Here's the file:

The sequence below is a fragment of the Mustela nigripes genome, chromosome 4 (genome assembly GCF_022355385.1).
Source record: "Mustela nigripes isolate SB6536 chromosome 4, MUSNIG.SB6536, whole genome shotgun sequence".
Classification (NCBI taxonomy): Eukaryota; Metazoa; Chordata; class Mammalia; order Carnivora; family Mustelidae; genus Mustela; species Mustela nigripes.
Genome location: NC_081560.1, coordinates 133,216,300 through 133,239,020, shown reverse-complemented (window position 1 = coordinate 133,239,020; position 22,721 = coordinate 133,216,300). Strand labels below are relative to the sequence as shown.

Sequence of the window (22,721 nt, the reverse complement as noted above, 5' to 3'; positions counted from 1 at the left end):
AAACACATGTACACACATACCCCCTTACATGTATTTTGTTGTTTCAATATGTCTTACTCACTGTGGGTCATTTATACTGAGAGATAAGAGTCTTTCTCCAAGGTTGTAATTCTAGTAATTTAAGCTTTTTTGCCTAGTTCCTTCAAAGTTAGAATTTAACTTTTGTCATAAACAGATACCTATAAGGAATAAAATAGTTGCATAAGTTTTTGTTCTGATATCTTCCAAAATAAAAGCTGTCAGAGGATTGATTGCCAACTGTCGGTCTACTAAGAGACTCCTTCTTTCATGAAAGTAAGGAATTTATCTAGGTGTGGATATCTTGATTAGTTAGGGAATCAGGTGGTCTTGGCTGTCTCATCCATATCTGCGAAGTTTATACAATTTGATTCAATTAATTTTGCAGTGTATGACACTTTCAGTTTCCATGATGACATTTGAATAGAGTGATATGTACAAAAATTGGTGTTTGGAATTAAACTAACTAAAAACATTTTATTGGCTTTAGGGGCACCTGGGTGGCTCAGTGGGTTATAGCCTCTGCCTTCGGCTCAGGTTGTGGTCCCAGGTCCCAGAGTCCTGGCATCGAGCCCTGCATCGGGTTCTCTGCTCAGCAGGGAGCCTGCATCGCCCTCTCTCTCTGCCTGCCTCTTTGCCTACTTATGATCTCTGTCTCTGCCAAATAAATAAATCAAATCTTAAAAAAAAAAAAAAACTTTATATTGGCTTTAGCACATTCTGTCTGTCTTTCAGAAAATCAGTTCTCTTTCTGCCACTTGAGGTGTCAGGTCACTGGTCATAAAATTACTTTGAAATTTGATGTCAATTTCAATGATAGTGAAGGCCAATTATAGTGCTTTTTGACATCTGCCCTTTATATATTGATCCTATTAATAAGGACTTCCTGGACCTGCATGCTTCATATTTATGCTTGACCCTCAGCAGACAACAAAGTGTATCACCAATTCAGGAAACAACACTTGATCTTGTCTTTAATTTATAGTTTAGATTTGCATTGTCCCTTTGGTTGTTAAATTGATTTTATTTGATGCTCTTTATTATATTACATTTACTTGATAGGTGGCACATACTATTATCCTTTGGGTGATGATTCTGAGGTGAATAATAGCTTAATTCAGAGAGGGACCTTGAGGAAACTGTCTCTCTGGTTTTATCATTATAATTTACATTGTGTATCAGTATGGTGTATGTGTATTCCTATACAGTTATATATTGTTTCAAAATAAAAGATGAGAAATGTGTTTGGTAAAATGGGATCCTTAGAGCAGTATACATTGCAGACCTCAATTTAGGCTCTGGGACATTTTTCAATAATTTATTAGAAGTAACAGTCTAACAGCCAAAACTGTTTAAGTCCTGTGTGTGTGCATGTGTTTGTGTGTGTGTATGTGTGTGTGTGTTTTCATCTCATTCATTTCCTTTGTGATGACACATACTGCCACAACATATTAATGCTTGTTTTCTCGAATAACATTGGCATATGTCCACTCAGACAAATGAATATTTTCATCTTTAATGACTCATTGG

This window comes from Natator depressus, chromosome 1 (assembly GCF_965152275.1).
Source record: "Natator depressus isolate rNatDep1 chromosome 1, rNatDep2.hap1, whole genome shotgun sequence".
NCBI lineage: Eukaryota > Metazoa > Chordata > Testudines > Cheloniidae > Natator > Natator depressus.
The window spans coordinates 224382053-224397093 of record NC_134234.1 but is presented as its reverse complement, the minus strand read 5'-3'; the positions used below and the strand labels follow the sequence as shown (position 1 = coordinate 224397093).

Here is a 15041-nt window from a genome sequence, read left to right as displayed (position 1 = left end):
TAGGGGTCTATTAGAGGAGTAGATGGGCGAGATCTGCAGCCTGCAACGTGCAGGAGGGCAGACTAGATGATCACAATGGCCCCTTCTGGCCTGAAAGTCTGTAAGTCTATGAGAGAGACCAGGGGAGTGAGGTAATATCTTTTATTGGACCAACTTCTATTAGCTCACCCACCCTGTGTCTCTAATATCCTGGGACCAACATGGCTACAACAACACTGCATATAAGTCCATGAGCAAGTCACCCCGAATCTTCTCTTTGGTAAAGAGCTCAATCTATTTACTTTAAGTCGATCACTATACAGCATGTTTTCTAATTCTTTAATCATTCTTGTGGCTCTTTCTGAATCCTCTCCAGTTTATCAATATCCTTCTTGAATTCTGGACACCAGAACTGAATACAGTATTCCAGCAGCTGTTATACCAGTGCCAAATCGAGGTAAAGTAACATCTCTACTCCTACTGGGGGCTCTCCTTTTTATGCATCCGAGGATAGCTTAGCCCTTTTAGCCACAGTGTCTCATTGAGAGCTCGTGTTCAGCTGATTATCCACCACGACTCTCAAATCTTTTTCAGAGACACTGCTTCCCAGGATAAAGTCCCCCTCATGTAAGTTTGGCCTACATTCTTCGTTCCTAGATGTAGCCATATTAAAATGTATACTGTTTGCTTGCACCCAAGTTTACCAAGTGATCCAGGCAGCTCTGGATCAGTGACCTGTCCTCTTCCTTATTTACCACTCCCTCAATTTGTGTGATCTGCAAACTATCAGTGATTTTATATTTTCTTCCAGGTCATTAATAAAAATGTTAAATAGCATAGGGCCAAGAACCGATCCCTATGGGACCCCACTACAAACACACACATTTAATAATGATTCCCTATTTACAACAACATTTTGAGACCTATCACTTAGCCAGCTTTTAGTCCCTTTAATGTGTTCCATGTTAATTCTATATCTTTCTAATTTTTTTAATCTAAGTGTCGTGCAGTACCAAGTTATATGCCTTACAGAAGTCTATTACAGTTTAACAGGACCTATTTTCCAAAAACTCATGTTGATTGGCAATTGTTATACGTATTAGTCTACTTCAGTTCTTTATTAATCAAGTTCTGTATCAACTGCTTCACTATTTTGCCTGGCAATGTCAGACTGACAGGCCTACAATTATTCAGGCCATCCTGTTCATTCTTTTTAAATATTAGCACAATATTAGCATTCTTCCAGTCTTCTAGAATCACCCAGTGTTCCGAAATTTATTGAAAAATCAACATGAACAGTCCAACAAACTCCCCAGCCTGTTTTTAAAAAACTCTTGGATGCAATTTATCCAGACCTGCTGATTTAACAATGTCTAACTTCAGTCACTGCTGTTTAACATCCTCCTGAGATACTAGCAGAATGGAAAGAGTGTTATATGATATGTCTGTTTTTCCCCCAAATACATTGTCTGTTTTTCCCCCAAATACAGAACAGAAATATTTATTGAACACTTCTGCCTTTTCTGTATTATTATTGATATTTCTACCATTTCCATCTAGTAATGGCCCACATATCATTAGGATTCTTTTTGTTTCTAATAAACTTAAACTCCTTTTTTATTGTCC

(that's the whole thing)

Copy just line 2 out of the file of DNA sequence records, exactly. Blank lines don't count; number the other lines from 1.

Source record: "Mustela nigripes isolate SB6536 chromosome 4, MUSNIG.SB6536, whole genome shotgun sequence".